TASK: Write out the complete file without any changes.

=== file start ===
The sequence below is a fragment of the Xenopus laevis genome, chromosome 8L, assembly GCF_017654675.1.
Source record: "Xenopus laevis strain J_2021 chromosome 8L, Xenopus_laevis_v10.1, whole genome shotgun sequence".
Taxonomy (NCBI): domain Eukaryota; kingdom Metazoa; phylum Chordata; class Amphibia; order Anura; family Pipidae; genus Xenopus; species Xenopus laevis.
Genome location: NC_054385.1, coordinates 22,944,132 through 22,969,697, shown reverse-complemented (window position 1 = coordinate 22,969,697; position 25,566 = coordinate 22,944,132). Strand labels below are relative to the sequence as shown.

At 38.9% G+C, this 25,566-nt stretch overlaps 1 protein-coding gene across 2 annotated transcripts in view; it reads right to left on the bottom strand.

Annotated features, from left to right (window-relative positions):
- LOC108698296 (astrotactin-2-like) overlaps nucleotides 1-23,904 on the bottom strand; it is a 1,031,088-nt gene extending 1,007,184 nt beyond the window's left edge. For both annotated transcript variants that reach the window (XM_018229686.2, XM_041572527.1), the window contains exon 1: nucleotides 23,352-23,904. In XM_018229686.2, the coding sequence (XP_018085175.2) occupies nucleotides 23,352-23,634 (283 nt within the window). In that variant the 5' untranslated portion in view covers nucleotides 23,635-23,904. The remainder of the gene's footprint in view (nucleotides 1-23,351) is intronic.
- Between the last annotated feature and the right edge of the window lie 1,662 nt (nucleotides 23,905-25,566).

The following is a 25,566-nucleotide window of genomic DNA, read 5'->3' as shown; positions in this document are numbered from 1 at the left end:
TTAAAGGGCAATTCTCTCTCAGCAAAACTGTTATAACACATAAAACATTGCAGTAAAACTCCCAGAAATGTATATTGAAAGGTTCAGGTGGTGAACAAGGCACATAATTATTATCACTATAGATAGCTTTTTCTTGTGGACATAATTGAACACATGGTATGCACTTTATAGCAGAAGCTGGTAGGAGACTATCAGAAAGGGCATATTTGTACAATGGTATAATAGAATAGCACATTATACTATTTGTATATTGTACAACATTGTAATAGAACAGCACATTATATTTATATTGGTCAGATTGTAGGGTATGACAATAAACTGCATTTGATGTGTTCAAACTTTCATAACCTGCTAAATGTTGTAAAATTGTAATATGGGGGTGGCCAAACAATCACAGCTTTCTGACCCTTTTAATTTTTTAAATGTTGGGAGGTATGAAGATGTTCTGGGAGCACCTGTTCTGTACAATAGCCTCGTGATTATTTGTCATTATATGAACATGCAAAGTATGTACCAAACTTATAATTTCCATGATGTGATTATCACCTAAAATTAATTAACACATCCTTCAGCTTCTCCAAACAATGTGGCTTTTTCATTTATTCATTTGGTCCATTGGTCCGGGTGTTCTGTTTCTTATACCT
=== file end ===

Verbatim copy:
The sequence below is a fragment of the Xenopus laevis genome, chromosome 8L, assembly GCF_017654675.1.
Source record: "Xenopus laevis strain J_2021 chromosome 8L, Xenopus_laevis_v10.1, whole genome shotgun sequence".
Taxonomy (NCBI): domain Eukaryota; kingdom Metazoa; phylum Chordata; class Amphibia; order Anura; family Pipidae; genus Xenopus; species Xenopus laevis.
Genome location: NC_054385.1, coordinates 22,944,132 through 22,969,697, shown reverse-complemented (window position 1 = coordinate 22,969,697; position 25,566 = coordinate 22,944,132). Strand labels below are relative to the sequence as shown.

At 38.9% G+C, this 25,566-nt stretch overlaps 1 protein-coding gene across 2 annotated transcripts in view; it reads right to left on the bottom strand.

Annotated features, from left to right (window-relative positions):
- LOC108698296 (astrotactin-2-like) overlaps nucleotides 1-23,904 on the bottom strand; it is a 1,031,088-nt gene extending 1,007,184 nt beyond the window's left edge. For both annotated transcript variants that reach the window (XM_018229686.2, XM_041572527.1), the window contains exon 1: nucleotides 23,352-23,904. In XM_018229686.2, the coding sequence (XP_018085175.2) occupies nucleotides 23,352-23,634 (283 nt within the window). In that variant the 5' untranslated portion in view covers nucleotides 23,635-23,904. The remainder of the gene's footprint in view (nucleotides 1-23,351) is intronic.
- Between the last annotated feature and the right edge of the window lie 1,662 nt (nucleotides 23,905-25,566).

The following is a 25,566-nucleotide window of genomic DNA, read 5'->3' as shown; positions in this document are numbered from 1 at the left end:
TTAAAGGGCAATTCTCTCTCAGCAAAACTGTTATAACACATAAAACATTGCAGTAAAACTCCCAGAAATGTATATTGAAAGGTTCAGGTGGTGAACAAGGCACATAATTATTATCACTATAGATAGCTTTTTCTTGTGGACATAATTGAACACATGGTATGCACTTTATAGCAGAAGCTGGTAGGAGACTATCAGAAAGGGCATATTTGTACAATGGTATAATAGAATAGCACATTATACTATTTGTATATTGTACAACATTGTAATAGAACAGCACATTATATTTATATTGGTCAGATTGTAGGGTATGACAATAAACTGCATTTGATGTGTTCAAACTTTCATAACCTGCTAAATGTTGTAAAATTGTAATATGGGGGTGGCCAAACAATCACAGCTTTCTGACCCTTTTAATTTTTTAAATGTTGGGAGGTATGAAGATGTTCTGGGAGCACCTGTTCTGTACAATAGCCTCGTGATTATTTGTCATTATATGAACATGCAAAGTATGTACCAAACTTATAATTTCCATGATGTGATTATCACCTAAAATTAATTAACACATCCTTCAGCTTCTCCAAACAATGTGGCTTTTTCATTTATTCATTTGGTCCATTGGTCCGGGTGTTCTGTTTCTTATACCT